Two of my latest research papers about cloud-based data processing have just been published. The first paper is entitled “Capability-based Scheduling of Scientific Workflows in the Cloud” and deals with the scheduling algorithm I implemented in Steep. I presented this paper at the 9th International Conference on Data Science, Technology and Applications (DATA), which was held as a virtual conference due to COVID-19.
The other paper entitled “Scalable processing of massive geodata in the cloud: generating a level-of-detail structure optimized for web visualization” was a joint collaboration with Ralf Gutbell, Hendrik M. Würz, and Jannis Weil where we implemented an approach to distributed triangulation of digital terrain models with Apache Spark and GeoTrellis. This journal article has been published in the AGILE GIScience Series.
Please find details about the papers, the conference presentation of the first one, as well as the full references below.
In this paper, I presented a distributed task scheduling algorithm and a software architecture for a system executing scientific workflows in the Cloud. The main challenges I addressed are (i) capability-based scheduling, which means that individual workflow tasks may require specific capabilities from highly heterogeneous compute machines in the Cloud, (ii) a dynamic environment where resources can be added and removed on demand, (iii) scalability in terms of scientific workflows consisting of hundreds of thousands of tasks, and (iv) fault tolerance because in the Cloud, faults can happen at any time.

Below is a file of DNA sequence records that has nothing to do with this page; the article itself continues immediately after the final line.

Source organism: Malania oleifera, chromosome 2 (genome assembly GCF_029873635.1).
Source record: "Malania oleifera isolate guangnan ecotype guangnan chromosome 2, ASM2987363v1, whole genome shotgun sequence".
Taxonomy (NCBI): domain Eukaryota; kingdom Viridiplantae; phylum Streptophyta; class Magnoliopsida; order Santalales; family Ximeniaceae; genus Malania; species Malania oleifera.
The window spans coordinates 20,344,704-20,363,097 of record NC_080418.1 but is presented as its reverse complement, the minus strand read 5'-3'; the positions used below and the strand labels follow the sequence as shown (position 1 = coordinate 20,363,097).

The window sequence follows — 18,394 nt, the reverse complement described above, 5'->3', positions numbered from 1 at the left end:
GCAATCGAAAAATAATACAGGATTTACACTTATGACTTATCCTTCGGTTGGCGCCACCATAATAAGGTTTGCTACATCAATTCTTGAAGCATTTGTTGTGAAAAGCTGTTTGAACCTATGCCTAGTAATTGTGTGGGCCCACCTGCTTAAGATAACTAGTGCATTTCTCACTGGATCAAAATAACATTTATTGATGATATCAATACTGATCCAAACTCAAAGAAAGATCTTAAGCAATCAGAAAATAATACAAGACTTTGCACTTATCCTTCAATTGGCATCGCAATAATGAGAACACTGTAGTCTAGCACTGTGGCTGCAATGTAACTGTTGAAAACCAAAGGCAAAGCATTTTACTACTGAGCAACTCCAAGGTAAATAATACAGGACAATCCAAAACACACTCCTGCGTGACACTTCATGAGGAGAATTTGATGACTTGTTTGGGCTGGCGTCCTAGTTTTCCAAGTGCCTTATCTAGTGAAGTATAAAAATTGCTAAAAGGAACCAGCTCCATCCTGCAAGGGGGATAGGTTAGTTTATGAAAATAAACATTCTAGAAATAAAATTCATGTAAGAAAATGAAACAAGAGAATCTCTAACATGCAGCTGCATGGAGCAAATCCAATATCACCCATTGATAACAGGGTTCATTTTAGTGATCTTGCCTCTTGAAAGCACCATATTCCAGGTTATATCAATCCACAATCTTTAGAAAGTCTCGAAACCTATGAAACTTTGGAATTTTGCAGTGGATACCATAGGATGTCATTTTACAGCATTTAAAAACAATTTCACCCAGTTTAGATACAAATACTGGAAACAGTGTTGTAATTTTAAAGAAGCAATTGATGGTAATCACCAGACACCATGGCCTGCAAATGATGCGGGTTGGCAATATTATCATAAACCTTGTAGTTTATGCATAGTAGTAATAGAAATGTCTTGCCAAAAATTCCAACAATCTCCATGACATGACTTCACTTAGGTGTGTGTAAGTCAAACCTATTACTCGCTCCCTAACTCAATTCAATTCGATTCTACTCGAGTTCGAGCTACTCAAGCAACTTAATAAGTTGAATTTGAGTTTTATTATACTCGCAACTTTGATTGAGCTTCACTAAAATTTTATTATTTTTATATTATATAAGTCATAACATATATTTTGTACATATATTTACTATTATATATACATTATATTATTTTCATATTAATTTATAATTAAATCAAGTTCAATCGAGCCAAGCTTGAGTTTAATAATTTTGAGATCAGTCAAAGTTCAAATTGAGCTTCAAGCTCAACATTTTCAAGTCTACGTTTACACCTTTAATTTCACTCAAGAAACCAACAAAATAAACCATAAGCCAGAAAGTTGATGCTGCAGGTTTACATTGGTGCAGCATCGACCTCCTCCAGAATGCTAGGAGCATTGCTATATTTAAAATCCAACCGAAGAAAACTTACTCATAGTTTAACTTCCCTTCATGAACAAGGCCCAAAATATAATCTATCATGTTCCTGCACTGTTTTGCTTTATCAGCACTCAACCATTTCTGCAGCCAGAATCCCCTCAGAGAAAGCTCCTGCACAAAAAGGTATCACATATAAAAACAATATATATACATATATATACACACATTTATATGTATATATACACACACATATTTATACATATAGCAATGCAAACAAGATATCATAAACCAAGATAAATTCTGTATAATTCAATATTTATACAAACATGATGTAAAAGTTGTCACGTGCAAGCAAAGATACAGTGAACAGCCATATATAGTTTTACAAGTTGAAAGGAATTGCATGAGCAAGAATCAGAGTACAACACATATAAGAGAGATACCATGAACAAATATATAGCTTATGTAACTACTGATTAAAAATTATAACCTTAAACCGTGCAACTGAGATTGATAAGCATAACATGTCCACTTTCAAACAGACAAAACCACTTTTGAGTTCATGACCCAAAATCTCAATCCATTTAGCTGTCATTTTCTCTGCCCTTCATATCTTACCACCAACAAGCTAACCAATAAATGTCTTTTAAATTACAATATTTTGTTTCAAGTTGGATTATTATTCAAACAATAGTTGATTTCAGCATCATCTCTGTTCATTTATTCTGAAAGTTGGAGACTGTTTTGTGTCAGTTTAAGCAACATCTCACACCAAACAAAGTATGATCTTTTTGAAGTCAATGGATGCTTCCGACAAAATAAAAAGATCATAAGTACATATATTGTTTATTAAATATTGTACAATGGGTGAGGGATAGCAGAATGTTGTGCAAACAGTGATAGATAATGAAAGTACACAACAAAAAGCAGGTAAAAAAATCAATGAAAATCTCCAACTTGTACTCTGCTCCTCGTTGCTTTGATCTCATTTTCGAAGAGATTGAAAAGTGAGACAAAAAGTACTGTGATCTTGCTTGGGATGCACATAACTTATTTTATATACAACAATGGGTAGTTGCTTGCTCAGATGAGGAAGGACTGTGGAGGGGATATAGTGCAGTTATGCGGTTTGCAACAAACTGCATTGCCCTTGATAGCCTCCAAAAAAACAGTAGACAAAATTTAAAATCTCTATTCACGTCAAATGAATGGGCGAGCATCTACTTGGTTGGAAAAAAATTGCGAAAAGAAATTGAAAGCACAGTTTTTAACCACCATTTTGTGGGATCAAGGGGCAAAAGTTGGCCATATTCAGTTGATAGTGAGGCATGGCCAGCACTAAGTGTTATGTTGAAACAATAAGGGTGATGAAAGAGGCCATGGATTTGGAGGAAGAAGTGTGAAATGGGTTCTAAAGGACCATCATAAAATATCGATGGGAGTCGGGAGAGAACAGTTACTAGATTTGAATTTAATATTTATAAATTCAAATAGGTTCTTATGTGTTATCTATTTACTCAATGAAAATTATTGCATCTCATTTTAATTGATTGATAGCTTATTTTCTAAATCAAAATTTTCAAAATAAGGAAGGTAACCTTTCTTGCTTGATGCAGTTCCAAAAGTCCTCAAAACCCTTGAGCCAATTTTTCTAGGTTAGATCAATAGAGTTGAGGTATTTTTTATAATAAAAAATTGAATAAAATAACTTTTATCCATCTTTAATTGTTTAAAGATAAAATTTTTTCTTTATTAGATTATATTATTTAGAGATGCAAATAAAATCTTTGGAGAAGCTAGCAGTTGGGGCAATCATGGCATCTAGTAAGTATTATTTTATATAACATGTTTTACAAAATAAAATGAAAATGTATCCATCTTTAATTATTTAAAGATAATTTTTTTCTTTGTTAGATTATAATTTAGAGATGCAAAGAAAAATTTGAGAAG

My software architecture consists of loosely coupled components communicating with each other through an event bus and a shared database. Workflow graphs are converted to process chains that can be scheduled independently.
My scheduling algorithm collects distinct required capability sets for the process chains, asks the agents which of these sets they can manage, and then assigns process chains accordingly.
I presented the results of four experiments I conducted to evaluate if my approach meets the aforementioned challenges. The paper finishes with a discussion, conclusions, and future research opportunities.
An implementation of my algorithm and software architecture is publicly available with the open-source workflow management system Steep.
Here are the slides of the presentation I gave at the DATA conference:
The paper has been published under the CC BY-NC-ND 4.0 license. You may download the final manuscript here.
In this paper, we described a cloud-based approach to transform arbitrarily large terrain data to a hierarchical level-of-detail structure that is optimized for web visualization. Our approach is based on a divide-and-conquer strategy. The input data is split into tiles that are distributed to individual workers in the cloud. These workers apply a Delaunay triangulation with a maximum number of points and a maximum geometric error. They merge the results and triangulate them again to generate less detailed tiles. The process repeats until a hierarchical tree of different levels of detail has been created. This tree can be used to stream the data to the web browser.
We have implemented this approach in the frameworks Apache Spark and GeoTrellis. Our paper includes an evaluation of our approach and the implementation. We focus on scalability and runtime but also investigate bottlenecks, possible reasons for them, as well as options for mitigation. The results of our evaluation show that our approach and implementation are scalable and that we are able to process massive terrain data.
The paper has been published under the CC-BY 4.0 license. You may download the final manuscript here.